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The Mosses of North America


WE have much pleasure in calling the attention of bryologists on this side of the Atlantic to this excellent handbook of the “Mosses of North America.” Many contributors have aided in its preparation, and a series of unfortunate disasters have delayed its publication at least ten years beyond what was expected, a delay which, however, has brought with it the compensation of greater completeness. Its foundation was laid by W. S. Sullivant, who contributed to the first edition of Gray's “Manual of the Plants of the Northern United States” in 1848 a synopsis of the mosses then known within the same territory, which were not more than about 200 species. In the second edition of the “Manual,” published in 1856, the number of species was doubled, and five plates were given to show the essential characters of he genera. Of both these two treatises a few separate copies were also struck off. At that time there were four excellent bryologists resident in the country who were vorking actively—Sullivant, Lesquereux, Austin, and fames—so that rapid progress was made. When the third edition of the “Manual” was issued, it was planned that Sullivant, in cooperation with Lesquereux, who worked at mosses with Schimper before he emigrated to America, where he has done such excellent work in fossil botany, should undertake an improved handbook of the nosses as a separate publication. Sullivant died in the pring of 1873 without this being carried into effect. His collection of specimens, drawings, and manuscript notes was bequeathed to the herbarium of Harvard University, which under the charge of Prof. Gray has for many years been the main centre for botanical work in the United states. It was planned that Mr. T. P. James, who belonged to Philadelphia, but who removed to live at Cambridge, and who was excellently qualified for the task, should take Sullivant's place in the undertaking, but he died in 1882, and Lesquereux, in old age with his sight failing, was again left alone. The book might have altogether collapsed if it had not been for the kind intervention of Dr. Sereno Watson, who now has charge of the Harvard Herbarium, and who, although not specially a bryologist, has taken upon himself the needful critical and editorial labour that was required to complete it.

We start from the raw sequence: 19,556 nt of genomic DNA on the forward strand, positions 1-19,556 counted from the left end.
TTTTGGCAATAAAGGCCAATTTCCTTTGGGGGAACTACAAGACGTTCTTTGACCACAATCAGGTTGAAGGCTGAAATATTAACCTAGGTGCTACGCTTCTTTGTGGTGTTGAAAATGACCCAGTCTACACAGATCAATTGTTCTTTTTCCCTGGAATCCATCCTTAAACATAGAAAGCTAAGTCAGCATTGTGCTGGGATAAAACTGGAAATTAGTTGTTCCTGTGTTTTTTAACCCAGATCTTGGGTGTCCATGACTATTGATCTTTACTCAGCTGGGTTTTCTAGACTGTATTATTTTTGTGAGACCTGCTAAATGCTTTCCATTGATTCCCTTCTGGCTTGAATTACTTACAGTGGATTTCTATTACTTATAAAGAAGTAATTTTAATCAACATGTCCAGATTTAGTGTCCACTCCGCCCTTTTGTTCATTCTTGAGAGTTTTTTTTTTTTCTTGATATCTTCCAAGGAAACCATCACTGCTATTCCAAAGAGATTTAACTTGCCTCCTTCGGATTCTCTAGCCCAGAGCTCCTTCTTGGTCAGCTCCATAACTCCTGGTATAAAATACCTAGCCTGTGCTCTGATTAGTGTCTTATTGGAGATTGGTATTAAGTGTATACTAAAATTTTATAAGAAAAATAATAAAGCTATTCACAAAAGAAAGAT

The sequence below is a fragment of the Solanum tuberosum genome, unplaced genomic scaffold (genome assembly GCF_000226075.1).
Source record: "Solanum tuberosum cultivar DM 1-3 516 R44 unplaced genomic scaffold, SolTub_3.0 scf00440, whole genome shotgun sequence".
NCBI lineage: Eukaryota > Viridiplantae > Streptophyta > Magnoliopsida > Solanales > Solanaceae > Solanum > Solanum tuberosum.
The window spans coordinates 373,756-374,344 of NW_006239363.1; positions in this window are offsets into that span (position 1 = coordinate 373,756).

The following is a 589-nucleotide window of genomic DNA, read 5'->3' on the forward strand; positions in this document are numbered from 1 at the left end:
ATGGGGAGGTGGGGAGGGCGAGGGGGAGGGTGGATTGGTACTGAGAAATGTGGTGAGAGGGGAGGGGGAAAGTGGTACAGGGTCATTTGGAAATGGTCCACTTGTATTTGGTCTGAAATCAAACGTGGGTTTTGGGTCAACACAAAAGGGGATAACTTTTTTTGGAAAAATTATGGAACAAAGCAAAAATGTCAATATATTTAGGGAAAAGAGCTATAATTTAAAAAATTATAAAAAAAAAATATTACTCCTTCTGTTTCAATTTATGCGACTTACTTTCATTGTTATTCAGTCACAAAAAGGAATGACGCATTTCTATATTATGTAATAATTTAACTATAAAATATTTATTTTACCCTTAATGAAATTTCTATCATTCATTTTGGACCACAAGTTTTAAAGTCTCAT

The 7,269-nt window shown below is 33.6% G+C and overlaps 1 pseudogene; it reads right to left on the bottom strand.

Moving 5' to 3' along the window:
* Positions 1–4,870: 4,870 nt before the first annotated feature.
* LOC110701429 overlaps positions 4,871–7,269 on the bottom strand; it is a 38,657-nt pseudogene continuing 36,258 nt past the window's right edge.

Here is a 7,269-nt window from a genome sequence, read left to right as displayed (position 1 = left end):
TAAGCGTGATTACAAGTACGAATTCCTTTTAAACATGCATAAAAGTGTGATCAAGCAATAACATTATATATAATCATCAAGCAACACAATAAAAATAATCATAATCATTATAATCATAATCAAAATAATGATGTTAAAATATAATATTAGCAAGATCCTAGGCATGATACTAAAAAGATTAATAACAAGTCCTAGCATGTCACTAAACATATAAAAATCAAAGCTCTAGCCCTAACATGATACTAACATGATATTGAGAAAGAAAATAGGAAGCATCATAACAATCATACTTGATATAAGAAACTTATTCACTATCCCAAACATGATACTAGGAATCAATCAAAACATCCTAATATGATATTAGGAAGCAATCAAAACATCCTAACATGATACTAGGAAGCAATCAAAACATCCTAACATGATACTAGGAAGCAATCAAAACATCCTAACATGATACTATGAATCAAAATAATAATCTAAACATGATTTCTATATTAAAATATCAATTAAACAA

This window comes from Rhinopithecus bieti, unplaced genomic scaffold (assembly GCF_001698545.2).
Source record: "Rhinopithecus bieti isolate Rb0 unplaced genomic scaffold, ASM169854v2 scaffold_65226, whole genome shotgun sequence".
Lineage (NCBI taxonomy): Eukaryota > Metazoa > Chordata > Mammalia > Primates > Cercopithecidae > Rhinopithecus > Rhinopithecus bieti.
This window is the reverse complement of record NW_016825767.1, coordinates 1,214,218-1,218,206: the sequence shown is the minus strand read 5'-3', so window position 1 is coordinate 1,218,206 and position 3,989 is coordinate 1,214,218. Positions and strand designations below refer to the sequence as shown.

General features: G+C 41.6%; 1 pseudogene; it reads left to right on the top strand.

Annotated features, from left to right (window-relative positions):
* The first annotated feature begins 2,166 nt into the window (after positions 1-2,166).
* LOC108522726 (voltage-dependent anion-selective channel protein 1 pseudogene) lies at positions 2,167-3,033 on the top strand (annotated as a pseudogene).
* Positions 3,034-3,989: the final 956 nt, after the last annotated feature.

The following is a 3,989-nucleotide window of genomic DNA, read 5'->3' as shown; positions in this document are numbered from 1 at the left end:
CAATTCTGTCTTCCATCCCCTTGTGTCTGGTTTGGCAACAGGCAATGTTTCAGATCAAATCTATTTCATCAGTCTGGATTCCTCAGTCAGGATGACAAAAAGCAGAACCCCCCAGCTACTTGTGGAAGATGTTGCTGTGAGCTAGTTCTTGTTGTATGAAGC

Manual of the Mosses of North America.

By Leo Lesquereux Thos. James. 8vo, pp. 447, with Six Plates Illustrative of the Genera. (Boston: S. E. Cassino and Co.; London: Trübner and Co. 1884.)

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